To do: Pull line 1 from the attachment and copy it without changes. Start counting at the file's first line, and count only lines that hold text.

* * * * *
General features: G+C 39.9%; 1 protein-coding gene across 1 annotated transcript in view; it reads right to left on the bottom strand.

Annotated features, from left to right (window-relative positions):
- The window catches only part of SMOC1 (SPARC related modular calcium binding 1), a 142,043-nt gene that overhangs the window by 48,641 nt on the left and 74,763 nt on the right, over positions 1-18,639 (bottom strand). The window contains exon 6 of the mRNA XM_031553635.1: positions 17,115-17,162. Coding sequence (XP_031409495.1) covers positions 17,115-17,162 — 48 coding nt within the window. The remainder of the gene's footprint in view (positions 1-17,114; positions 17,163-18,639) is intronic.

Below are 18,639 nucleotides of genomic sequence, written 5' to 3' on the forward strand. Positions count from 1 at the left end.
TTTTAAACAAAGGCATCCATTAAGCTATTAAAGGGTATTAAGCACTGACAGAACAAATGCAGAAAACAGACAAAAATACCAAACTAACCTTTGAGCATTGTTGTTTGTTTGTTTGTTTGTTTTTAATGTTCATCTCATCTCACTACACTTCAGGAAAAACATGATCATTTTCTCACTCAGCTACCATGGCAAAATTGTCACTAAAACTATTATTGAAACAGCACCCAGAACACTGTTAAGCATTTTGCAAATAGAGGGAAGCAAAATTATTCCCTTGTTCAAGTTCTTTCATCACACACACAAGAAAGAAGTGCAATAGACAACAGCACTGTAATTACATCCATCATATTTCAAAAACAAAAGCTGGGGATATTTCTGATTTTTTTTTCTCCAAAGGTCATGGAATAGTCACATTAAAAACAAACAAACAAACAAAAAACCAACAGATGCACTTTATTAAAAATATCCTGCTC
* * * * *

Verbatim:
General features: G+C 39.9%; 1 protein-coding gene across 1 annotated transcript in view; it reads right to left on the bottom strand.